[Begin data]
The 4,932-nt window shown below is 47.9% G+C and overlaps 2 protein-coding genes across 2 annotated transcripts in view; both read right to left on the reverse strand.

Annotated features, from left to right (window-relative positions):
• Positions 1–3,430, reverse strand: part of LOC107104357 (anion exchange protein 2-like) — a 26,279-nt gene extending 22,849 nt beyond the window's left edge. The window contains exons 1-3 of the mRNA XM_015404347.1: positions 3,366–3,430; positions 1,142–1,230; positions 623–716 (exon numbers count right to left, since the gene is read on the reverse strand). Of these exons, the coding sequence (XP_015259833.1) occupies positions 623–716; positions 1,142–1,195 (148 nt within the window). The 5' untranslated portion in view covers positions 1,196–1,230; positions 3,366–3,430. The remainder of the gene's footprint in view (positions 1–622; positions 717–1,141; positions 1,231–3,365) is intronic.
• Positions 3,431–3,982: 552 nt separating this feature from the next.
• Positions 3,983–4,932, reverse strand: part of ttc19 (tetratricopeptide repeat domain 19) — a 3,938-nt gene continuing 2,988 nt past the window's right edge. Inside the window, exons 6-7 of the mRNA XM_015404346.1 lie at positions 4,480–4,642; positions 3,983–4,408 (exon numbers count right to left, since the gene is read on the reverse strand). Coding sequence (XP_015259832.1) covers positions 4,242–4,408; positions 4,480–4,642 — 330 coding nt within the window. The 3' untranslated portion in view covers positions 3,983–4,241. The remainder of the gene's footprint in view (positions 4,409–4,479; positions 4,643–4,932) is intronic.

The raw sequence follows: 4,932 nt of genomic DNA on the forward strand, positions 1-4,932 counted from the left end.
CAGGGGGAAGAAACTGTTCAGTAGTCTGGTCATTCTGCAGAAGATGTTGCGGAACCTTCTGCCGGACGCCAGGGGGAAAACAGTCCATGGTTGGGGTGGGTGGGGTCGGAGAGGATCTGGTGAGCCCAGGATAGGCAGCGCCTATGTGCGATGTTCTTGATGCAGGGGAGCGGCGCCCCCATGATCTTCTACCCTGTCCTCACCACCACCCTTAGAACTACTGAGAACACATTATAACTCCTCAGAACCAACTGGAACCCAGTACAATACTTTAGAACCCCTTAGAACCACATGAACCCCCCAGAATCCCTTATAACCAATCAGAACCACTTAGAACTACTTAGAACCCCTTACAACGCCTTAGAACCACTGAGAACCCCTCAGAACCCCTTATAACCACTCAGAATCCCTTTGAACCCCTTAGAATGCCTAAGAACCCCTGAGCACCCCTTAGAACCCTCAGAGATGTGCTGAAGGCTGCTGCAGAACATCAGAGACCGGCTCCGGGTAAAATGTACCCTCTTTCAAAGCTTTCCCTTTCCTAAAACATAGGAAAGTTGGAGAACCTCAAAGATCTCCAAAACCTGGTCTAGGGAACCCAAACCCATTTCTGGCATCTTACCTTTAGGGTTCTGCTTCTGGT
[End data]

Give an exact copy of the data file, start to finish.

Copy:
The 4,932-nt window shown below is 47.9% G+C and overlaps 2 protein-coding genes across 2 annotated transcripts in view; both read right to left on the reverse strand.

Annotated features, from left to right (window-relative positions):
• Positions 1–3,430, reverse strand: part of LOC107104357 (anion exchange protein 2-like) — a 26,279-nt gene extending 22,849 nt beyond the window's left edge. The window contains exons 1-3 of the mRNA XM_015404347.1: positions 3,366–3,430; positions 1,142–1,230; positions 623–716 (exon numbers count right to left, since the gene is read on the reverse strand). Of these exons, the coding sequence (XP_015259833.1) occupies positions 623–716; positions 1,142–1,195 (148 nt within the window). The 5' untranslated portion in view covers positions 1,196–1,230; positions 3,366–3,430. The remainder of the gene's footprint in view (positions 1–622; positions 717–1,141; positions 1,231–3,365) is intronic.
• Positions 3,431–3,982: 552 nt separating this feature from the next.
• Positions 3,983–4,932, reverse strand: part of ttc19 (tetratricopeptide repeat domain 19) — a 3,938-nt gene continuing 2,988 nt past the window's right edge. Inside the window, exons 6-7 of the mRNA XM_015404346.1 lie at positions 4,480–4,642; positions 3,983–4,408 (exon numbers count right to left, since the gene is read on the reverse strand). Coding sequence (XP_015259832.1) covers positions 4,242–4,408; positions 4,480–4,642 — 330 coding nt within the window. The 3' untranslated portion in view covers positions 3,983–4,241. The remainder of the gene's footprint in view (positions 4,409–4,479; positions 4,643–4,932) is intronic.

The raw sequence follows: 4,932 nt of genomic DNA on the forward strand, positions 1-4,932 counted from the left end.
CAGGGGGAAGAAACTGTTCAGTAGTCTGGTCATTCTGCAGAAGATGTTGCGGAACCTTCTGCCGGACGCCAGGGGGAAAACAGTCCATGGTTGGGGTGGGTGGGGTCGGAGAGGATCTGGTGAGCCCAGGATAGGCAGCGCCTATGTGCGATGTTCTTGATGCAGGGGAGCGGCGCCCCCATGATCTTCTACCCTGTCCTCACCACCACCCTTAGAACTACTGAGAACACATTATAACTCCTCAGAACCAACTGGAACCCAGTACAATACTTTAGAACCCCTTAGAACCACATGAACCCCCCAGAATCCCTTATAACCAATCAGAACCACTTAGAACTACTTAGAACCCCTTACAACGCCTTAGAACCACTGAGAACCCCTCAGAACCCCTTATAACCACTCAGAATCCCTTTGAACCCCTTAGAATGCCTAAGAACCCCTGAGCACCCCTTAGAACCCTCAGAGATGTGCTGAAGGCTGCTGCAGAACATCAGAGACCGGCTCCGGGTAAAATGTACCCTCTTTCAAAGCTTTCCCTTTCCTAAAACATAGGAAAGTTGGAGAACCTCAAAGATCTCCAAAACCTGGTCTAGGGAACCCAAACCCATTTCTGGCATCTTACCTTTAGGGTTCTGCTTCTGGT